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Exploring Kentucky: Where the Wild Things Are

Connect with nature at Western Kentucky’s Land Between the Lakes

By Katherine Tandy Brown

In 1963, 170,000 acres of woods and open lands between Lake Barkley and Kentucky Lake was designated as the Land Between the Lakes National Recreation Area (LBL) by President John F. Kennedy.

The heavily forested, rugged, hilly area became known as “Between the Rivers” in the early- to mid-1800s, referring to the Cumberland and Tennessee waterways. After the former was impounded in the 1960s and a canal was constructed between the resulting Lake Barkley and Kentucky Lake, LBL became the country’s largest peninsula: 40 miles long and ranging from one to nine miles wide. Originally managed by the Tennessee Valley Authority, LBL operations were turned over to the United States Forest Service of the U.S. Department of Agriculture (USFS) in the 1960s.

Since then, this lush acreage in the westernmost part of Kentucky’s Pennyrile Region and northwestern Tennessee has become an annual nirvana for seekers of active adventure, hunters and fishermen, boaters and nature lovers.

“We offer such a wide mix of outdoor experiences and adventures that it’s hard to cram it all into one weekend,” says Carlin Lewis, public affairs specialist with the USFS at LBL.

Highlights include the Elk and Bison Prairie; the 1850s Homeplace Working Farm and Living History Museum; the Woodlands Nature Station; the Golden Pond Planetarium; 260 miles of hiking trails; 100-plus miles of horse trails (bring your own horse) and a year-round horse camp; 100 miles of off-road vehicle trails in the Turkey Bay OHV (off-highway vehicle) area; 70 miles of mountain bike trails; 1,400 campsites; 444 miles of scenic drives; wildlife viewing; horse stables; canoe and kayak rentals; water sports; picnic areas; and 300 miles of undeveloped lake shoreline.

“We host events throughout the year, plus daily programming that’s all family friendly,” said Lewis.

Because the property is close to the Mississippi Flyway, birding is spectacular here, and innovative resource management helps draw some 240 species for possible sightings.

LBL’s capacity as a demonstration site for public land management, its self-guided tours, professional naturalists, and overnight facilities provide extraordinary environmental education options for school groups, scout troops and homeschoolers, as well as for corporate retreatants.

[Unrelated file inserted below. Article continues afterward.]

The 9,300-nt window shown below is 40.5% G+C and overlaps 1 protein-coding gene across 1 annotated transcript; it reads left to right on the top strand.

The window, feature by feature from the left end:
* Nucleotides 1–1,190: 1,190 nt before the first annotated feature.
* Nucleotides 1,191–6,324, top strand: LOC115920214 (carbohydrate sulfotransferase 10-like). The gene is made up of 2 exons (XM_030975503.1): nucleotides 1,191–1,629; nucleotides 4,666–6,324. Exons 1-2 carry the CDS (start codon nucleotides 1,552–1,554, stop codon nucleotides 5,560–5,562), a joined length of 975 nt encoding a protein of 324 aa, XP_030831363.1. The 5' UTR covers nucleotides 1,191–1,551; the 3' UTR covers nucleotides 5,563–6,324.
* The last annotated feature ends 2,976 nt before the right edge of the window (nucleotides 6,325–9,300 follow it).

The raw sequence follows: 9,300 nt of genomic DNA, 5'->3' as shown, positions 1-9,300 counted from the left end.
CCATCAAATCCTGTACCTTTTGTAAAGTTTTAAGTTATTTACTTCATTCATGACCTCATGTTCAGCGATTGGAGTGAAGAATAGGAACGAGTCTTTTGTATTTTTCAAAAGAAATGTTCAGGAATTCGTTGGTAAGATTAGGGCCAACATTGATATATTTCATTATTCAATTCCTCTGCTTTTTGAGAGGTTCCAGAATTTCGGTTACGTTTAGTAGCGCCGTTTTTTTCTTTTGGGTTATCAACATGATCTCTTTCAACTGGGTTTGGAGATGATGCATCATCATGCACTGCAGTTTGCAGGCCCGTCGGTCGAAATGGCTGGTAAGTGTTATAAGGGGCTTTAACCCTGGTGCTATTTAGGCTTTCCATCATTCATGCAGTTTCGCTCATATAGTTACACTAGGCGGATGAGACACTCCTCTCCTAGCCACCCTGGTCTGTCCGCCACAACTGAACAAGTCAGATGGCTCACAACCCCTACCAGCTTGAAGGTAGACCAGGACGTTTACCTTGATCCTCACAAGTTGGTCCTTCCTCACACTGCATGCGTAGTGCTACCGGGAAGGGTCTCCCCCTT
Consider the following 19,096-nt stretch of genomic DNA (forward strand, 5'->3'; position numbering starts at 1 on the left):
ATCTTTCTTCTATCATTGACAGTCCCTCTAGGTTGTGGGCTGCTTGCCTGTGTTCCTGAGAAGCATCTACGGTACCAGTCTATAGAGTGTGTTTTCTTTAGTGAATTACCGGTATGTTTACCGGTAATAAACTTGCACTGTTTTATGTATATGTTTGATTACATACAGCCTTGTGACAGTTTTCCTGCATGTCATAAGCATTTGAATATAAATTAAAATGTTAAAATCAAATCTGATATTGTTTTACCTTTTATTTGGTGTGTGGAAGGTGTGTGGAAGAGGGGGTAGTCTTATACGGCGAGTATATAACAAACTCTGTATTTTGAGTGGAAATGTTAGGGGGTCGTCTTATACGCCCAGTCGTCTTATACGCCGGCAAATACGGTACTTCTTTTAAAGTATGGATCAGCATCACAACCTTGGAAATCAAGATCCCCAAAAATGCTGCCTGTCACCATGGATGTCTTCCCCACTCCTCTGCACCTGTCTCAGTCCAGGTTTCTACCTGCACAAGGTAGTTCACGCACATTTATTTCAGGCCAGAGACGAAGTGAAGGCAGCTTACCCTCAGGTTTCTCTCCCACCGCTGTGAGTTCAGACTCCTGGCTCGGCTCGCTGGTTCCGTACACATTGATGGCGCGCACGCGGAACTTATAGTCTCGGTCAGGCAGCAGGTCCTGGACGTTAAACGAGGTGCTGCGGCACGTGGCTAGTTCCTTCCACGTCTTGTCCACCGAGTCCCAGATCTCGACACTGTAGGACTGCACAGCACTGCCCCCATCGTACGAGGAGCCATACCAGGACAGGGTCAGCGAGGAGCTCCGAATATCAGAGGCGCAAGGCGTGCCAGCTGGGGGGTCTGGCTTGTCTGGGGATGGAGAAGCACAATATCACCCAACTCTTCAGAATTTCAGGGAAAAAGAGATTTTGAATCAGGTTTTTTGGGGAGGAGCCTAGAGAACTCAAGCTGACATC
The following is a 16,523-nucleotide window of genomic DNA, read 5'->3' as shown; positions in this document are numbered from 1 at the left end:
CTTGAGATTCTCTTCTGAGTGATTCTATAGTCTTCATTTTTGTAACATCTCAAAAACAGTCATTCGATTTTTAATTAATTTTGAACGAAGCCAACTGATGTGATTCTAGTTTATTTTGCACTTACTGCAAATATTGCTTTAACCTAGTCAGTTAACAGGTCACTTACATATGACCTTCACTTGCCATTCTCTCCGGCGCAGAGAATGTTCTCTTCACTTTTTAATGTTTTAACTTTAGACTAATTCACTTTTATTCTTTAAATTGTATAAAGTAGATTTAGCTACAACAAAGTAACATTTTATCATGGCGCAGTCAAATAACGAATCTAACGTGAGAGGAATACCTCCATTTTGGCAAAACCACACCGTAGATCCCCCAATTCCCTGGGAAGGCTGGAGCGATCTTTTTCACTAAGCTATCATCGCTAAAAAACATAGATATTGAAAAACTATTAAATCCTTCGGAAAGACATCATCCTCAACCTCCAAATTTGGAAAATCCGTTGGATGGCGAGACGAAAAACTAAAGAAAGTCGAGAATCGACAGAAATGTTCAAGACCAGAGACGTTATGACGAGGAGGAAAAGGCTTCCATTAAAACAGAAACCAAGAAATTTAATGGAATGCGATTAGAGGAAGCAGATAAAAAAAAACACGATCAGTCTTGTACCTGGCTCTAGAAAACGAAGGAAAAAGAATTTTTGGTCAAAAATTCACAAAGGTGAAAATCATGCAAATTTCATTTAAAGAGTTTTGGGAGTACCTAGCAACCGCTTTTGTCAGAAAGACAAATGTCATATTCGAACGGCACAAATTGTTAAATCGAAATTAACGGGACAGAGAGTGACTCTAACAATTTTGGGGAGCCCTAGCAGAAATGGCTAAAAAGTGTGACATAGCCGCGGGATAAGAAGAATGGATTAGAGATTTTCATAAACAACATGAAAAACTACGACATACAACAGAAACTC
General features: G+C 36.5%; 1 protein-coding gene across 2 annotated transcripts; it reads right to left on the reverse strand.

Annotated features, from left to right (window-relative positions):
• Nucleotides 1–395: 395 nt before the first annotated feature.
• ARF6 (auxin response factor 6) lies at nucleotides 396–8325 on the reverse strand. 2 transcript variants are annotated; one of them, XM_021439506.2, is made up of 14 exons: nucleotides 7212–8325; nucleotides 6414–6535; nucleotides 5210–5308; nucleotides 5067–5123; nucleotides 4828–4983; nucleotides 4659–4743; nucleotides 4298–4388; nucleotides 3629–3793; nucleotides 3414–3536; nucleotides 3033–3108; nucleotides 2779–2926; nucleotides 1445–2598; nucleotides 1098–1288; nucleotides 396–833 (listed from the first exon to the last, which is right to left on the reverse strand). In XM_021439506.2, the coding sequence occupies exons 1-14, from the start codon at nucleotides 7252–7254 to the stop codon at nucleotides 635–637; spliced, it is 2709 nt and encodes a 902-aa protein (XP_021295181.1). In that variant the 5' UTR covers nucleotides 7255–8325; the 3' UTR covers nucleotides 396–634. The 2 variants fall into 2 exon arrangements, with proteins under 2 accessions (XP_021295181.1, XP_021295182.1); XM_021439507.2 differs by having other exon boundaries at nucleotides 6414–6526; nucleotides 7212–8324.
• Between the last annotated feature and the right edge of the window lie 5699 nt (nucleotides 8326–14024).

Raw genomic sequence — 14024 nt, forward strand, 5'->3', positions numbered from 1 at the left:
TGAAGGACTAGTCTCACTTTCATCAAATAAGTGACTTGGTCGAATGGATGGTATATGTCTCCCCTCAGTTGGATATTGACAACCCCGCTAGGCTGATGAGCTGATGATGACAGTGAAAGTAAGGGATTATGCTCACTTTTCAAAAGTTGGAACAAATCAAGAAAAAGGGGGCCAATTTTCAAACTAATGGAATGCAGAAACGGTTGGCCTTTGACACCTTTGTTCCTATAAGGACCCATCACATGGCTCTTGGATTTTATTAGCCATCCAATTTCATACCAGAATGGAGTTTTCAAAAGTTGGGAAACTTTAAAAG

Open to groups by reservation, Brandon Spring Group Center features food service, dorms for overnight stays, and meeting space for up to 128 participants. Amenities include teambuilding activities, canoe and kayak rentals, an amphitheater, campfire areas and planetarium visits.

Elk and Bison Prairie
More than a century ago, this area of Kentucky was home to scads of wildlife, including buffalo and elk. Now within LBL’s 700-acre bison and elk prairie enclosure, these magnificent animals roam free, along with wild turkeys, small game and prairie mammals. Visitors can travel in their cars along a paved 3.5-mile loop to observe them in their natural habitat from dawn to dusk, seven days a week.

A second bison herd resides across from the 1850s Homeplace in a 100-acre pasture in Tennessee, which can be seen from the road.
Changing seasons bring out different animal behaviors, so you might want to schedule several visits at different times for observation. Look for elk and bison babies in springtime. In the summer, animals take refuge from the heat under trees. Visit early morning or late afternoon for the most activity. Late summer is breeding season for bison and they can become very aggressive, while elk in full rut are bugling during September and October during their mating time.

Stark winter landscapes provide lovely contrasts for great photos.

Homeplace 1850s Working Farm and Living History Museum
Want to travel back to a simpler era? You may find life 150 years ago involved a lot of work! The 1850s Homeplace is a recreation of a working farm during that era, complete with restored buildings and heirloom seeds dating back to the Civil War era. Costumed interpreters tend the property, plowing with a mule team, oxen or horses; working a bountiful garden; cooking over a wood stove; sewing at a quilting bee; woodworking; and blacksmithing. Daily activities for visitors can include helping out the farm staff, who work seven days a week.
Visitors love seeing the heritage livestock: sheep, oxen, horses, mules, chickens and pigs.

Woodlands Nature Station
The Nature Station serves as a gateway to the 8,500-acre Nature Watch Area. Here you can try to out-stare a great horned owl, howl with a coyote, and watch for a shy red wolf. Two red wolves, part of a critically endangered species, are in residence here as part of the LBL captive breeding program. You also can meet the new LBL Animal Ambassador, a beautiful female bald eagle that’s part of the LBL bald eagle recovery program.

Come August, the Nature Station celebrates the arrival of hundreds of hummingbirds that stop here during their annual migration to Central America. The Hummingbird Festival in August is a chance to observe banding and release techniques, attend informative talks on the tiny birds, bees, butterflies, raptors, et al; and ogle exquisite avian wildlife art and photos.

Golden Pond Planetarium and Observatory
The big news at LBL is the installation of its new SkyExplorer Digital Planetarium Software in combination with a 2k high-resolution laser projection system that projects stunning, realistic images on the theater’s 40-foot planetarium dome. Knowledgeable interpreters supplement the presentations with live interactions with the audience.
Programs include “Tonight’s Sky Live,” about planets, stars, constellations and weather phenomena expected in the next night’s sky, and laser shows that are pure, fascinating fun.

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